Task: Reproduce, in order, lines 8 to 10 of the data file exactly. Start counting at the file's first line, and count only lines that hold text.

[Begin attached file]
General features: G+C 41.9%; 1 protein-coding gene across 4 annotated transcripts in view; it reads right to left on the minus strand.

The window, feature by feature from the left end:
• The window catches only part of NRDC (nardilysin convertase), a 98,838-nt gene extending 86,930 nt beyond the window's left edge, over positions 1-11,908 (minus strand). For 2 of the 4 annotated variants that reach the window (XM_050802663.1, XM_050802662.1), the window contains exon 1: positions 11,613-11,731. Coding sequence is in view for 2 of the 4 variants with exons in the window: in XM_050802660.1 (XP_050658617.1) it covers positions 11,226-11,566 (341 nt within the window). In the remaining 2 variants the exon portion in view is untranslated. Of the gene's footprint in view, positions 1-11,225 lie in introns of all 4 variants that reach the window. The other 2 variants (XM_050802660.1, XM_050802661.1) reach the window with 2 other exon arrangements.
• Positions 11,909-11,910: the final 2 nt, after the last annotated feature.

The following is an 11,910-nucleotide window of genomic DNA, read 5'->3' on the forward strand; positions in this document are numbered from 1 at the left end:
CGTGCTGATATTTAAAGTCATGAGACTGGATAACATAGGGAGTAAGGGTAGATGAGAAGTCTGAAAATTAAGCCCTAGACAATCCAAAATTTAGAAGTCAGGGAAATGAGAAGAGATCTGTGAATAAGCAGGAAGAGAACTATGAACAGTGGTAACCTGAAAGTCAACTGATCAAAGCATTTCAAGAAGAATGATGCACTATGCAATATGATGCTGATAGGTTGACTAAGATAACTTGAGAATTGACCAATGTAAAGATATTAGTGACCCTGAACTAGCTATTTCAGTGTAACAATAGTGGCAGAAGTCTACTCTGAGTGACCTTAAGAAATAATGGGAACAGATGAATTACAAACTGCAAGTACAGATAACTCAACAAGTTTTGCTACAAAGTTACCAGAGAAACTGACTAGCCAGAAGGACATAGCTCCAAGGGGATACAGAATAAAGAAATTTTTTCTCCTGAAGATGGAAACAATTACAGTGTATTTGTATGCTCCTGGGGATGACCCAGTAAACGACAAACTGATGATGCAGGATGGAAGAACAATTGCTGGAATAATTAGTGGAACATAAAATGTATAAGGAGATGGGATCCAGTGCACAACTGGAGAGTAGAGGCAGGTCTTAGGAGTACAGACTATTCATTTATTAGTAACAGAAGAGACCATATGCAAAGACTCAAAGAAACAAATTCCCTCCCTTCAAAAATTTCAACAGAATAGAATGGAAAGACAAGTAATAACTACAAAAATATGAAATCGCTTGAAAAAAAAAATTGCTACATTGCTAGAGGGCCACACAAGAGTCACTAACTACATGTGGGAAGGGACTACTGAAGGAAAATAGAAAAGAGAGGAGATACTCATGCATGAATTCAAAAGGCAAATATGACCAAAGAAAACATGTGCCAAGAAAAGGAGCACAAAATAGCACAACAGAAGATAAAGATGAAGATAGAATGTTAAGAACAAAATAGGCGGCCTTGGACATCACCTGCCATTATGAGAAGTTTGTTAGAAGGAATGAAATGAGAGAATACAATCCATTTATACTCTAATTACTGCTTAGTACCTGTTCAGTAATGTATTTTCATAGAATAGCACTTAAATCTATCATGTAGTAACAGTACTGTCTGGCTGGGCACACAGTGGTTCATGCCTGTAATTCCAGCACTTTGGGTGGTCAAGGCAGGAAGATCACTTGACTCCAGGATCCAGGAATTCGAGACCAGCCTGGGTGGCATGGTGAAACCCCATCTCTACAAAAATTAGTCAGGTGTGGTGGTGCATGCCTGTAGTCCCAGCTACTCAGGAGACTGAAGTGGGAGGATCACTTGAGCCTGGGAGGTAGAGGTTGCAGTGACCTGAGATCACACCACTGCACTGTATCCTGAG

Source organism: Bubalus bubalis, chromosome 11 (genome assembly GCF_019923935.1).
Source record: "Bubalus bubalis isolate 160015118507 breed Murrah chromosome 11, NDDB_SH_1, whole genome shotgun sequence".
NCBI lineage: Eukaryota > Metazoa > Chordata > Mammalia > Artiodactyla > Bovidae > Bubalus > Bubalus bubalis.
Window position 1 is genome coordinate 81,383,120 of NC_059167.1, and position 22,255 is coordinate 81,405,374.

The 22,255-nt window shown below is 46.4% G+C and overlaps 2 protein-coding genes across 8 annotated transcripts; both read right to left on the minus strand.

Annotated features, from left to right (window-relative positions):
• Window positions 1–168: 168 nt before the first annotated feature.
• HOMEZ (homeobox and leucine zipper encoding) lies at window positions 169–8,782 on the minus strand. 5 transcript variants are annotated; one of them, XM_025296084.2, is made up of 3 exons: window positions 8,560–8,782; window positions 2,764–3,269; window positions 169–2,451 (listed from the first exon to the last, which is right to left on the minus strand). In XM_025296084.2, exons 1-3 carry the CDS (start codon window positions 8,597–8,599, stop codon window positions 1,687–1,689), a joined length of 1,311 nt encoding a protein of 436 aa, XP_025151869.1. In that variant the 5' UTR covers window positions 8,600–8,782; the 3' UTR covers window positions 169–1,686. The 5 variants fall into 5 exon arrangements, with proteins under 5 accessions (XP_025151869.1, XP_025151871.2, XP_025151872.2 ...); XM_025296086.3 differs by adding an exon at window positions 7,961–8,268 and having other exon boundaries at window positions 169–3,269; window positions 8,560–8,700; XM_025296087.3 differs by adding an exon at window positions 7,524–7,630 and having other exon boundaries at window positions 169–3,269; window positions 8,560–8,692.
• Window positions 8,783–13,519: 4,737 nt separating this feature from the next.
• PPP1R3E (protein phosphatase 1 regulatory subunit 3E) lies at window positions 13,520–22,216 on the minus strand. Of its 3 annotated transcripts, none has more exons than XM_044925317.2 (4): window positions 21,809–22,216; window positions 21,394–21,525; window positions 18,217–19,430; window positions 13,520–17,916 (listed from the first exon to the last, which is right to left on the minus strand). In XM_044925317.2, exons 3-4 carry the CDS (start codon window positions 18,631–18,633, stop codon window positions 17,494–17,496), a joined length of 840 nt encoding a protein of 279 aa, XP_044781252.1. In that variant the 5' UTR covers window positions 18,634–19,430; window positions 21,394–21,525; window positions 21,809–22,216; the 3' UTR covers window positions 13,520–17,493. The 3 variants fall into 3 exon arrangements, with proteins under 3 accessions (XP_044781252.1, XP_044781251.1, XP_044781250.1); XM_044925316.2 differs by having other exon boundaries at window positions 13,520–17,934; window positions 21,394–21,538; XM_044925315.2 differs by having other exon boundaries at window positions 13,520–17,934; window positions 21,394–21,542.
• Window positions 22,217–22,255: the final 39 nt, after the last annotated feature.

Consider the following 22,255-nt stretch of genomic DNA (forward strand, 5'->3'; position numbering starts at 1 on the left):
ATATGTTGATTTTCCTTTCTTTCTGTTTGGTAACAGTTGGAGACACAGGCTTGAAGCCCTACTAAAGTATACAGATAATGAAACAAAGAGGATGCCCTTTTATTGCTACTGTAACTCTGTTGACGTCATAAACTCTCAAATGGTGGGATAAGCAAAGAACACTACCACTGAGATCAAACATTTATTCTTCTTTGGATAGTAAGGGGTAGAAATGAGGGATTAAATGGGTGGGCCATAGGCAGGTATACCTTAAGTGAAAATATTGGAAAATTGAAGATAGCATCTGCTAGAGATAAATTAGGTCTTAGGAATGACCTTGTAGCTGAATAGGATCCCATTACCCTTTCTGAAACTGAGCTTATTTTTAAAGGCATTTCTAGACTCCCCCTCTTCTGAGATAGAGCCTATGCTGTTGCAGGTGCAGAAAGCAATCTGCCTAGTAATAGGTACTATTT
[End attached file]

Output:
Source record: "Bubalus bubalis isolate 160015118507 breed Murrah chromosome 11, NDDB_SH_1, whole genome shotgun sequence".
NCBI lineage: Eukaryota > Metazoa > Chordata > Mammalia > Artiodactyla > Bovidae > Bubalus > Bubalus bubalis.
Window position 1 is genome coordinate 81,383,120 of NC_059167.1, and position 22,255 is coordinate 81,405,374.